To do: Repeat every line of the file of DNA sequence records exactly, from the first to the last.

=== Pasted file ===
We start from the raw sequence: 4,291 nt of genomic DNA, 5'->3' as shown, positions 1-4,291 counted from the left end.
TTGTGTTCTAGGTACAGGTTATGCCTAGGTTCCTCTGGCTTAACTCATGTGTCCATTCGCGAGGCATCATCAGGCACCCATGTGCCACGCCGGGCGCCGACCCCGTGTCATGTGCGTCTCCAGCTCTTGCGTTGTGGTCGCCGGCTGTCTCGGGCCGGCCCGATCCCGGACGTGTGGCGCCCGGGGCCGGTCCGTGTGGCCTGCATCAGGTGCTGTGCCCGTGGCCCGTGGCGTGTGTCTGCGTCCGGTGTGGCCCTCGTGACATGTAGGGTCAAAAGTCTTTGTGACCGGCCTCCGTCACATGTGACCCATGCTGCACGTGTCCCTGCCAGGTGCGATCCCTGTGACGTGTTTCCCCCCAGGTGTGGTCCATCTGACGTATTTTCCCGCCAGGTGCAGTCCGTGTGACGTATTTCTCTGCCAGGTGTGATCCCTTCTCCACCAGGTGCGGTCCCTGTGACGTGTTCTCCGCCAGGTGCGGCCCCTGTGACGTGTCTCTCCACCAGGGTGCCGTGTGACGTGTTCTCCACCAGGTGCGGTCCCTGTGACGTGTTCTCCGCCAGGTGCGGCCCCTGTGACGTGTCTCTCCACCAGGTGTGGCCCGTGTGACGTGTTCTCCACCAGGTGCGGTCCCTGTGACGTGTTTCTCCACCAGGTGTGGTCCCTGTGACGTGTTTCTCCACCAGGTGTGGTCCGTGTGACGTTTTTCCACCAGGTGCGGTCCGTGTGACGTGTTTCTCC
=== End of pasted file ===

We start from the raw sequence: 4,291 nt of genomic DNA, 5'->3' as shown, positions 1-4,291 counted from the left end.
TTGTGTTCTAGGTACAGGTTATGCCTAGGTTCCTCTGGCTTAACTCATGTGTCCATTCGCGAGGCATCATCAGGCACCCATGTGCCACGCCGGGCGCCGACCCCGTGTCATGTGCGTCTCCAGCTCTTGCGTTGTGGTCGCCGGCTGTCTCGGGCCGGCCCGATCCCGGACGTGTGGCGCCCGGGGCCGGTCCGTGTGGCCTGCATCAGGTGCTGTGCCCGTGGCCCGTGGCGTGTGTCTGCGTCCGGTGTGGCCCTCGTGACATGTAGGGTCAAAAGTCTTTGTGACCGGCCTCCGTCACATGTGACCCATGCTGCACGTGTCCCTGCCAGGTGCGATCCCTGTGACGTGTTTCCCCCCAGGTGTGGTCCATCTGACGTATTTTCCCGCCAGGTGCAGTCCGTGTGACGTATTTCTCTGCCAGGTGTGATCCCTTCTCCACCAGGTGCGGTCCCTGTGACGTGTTCTCCGCCAGGTGCGGCCCCTGTGACGTGTCTCTCCACCAGGGTGCCGTGTGACGTGTTCTCCACCAGGTGCGGTCCCTGTGACGTGTTCTCCGCCAGGTGCGGCCCCTGTGACGTGTCTCTCCACCAGGTGTGGCCCGTGTGACGTGTTCTCCACCAGGTGCGGTCCCTGTGACGTGTTTCTCCACCAGGTGTGGTCCCTGTGACGTGTTTCTCCACCAGGTGTGGTCCGTGTGACGTTTTTCCACCAGGTGCGGTCCGTGTGACGTGTTTCTCC